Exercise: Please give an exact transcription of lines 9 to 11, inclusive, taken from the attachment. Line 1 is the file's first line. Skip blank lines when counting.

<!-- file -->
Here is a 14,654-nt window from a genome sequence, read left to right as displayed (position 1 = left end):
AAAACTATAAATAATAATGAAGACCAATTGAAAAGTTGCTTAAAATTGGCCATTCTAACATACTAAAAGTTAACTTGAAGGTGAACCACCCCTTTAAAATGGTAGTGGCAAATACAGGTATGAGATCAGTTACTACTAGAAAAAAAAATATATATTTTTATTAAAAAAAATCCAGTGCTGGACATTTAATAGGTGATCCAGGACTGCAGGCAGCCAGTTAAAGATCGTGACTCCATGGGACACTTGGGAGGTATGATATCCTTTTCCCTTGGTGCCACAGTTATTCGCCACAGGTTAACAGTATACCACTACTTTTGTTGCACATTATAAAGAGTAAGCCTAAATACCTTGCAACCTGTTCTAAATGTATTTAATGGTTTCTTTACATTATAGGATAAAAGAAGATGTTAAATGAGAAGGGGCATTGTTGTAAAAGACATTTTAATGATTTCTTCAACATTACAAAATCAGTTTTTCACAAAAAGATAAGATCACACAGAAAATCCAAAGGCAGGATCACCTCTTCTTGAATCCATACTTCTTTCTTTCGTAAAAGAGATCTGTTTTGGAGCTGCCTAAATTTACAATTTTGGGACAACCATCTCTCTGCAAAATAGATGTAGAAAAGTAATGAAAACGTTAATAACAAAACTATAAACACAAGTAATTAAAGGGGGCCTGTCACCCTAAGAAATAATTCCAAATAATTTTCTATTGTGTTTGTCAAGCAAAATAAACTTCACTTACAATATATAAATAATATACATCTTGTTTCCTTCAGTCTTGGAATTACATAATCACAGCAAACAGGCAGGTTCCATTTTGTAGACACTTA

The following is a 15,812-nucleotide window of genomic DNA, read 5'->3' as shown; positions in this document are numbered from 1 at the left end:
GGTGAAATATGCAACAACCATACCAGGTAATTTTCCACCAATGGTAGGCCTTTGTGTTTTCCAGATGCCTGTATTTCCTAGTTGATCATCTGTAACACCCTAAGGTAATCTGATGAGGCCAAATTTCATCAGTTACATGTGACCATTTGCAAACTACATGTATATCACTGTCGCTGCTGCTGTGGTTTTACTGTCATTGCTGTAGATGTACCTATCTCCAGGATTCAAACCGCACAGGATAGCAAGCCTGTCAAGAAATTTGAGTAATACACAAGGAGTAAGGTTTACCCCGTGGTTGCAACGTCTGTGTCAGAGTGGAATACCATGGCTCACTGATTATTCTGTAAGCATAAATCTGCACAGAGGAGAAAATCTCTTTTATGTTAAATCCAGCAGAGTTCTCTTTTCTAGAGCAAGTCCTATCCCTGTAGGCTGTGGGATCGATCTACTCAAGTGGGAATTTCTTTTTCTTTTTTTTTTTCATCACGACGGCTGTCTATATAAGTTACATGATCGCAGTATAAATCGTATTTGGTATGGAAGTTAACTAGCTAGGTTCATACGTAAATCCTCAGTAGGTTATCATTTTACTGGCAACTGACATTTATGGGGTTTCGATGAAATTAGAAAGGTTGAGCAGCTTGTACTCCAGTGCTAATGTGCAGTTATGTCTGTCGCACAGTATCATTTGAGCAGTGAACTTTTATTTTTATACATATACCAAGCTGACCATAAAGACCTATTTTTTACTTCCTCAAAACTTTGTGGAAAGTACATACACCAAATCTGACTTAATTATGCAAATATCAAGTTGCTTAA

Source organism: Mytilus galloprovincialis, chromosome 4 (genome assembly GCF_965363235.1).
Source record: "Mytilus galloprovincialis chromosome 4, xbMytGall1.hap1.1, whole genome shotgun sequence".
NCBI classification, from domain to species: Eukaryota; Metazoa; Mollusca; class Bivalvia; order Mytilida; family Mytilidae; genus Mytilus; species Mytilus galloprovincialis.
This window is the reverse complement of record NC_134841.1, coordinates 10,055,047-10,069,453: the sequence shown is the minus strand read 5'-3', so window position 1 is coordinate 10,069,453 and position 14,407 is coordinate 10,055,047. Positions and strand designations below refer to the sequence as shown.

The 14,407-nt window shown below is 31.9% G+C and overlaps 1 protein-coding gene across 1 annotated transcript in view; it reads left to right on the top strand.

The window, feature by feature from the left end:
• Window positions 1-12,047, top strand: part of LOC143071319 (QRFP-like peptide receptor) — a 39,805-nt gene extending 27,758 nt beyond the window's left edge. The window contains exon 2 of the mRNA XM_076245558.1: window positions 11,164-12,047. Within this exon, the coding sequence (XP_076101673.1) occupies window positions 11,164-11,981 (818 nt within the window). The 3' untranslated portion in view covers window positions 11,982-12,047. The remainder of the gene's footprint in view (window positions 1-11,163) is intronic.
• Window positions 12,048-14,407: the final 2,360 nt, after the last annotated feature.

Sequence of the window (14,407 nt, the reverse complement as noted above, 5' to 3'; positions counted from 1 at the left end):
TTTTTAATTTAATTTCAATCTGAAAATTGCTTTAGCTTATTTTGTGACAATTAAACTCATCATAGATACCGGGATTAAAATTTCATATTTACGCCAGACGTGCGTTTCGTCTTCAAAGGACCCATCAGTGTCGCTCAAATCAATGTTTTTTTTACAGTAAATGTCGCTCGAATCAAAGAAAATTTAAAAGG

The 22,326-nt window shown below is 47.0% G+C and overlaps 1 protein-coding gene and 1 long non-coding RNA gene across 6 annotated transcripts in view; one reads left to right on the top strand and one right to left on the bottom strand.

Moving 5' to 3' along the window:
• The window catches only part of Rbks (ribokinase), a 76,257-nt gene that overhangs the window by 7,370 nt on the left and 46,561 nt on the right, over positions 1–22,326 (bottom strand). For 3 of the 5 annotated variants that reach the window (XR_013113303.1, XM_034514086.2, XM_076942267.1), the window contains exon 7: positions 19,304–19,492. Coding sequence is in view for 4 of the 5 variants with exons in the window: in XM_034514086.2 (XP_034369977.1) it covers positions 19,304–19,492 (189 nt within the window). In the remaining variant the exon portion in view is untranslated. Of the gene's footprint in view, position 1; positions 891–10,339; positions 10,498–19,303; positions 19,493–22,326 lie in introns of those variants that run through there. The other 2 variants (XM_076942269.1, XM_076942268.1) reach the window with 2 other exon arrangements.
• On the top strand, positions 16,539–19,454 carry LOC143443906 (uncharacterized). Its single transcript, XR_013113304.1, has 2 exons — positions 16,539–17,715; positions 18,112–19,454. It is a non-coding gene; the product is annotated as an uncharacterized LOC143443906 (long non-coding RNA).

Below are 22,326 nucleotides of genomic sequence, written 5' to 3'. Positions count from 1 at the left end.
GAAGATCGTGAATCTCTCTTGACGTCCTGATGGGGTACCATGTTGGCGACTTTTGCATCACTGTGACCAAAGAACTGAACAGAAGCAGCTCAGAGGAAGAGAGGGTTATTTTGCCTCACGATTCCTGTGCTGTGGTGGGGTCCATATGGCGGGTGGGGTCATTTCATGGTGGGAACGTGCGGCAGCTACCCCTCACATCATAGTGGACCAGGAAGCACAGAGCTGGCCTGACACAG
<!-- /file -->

The 14,407-nt window shown below is 31.9% G+C and overlaps 1 protein-coding gene across 1 annotated transcript in view; it reads left to right on the top strand.

The window, feature by feature from the left end:
• Window positions 1-12,047, top strand: part of LOC143071319 (QRFP-like peptide receptor) — a 39,805-nt gene extending 27,758 nt beyond the window's left edge. The window contains exon 2 of the mRNA XM_076245558.1: window positions 11,164-12,047. Within this exon, the coding sequence (XP_076101673.1) occupies window positions 11,164-11,981 (818 nt within the window). The 3' untranslated portion in view covers window positions 11,982-12,047. The remainder of the gene's footprint in view (window positions 1-11,163) is intronic.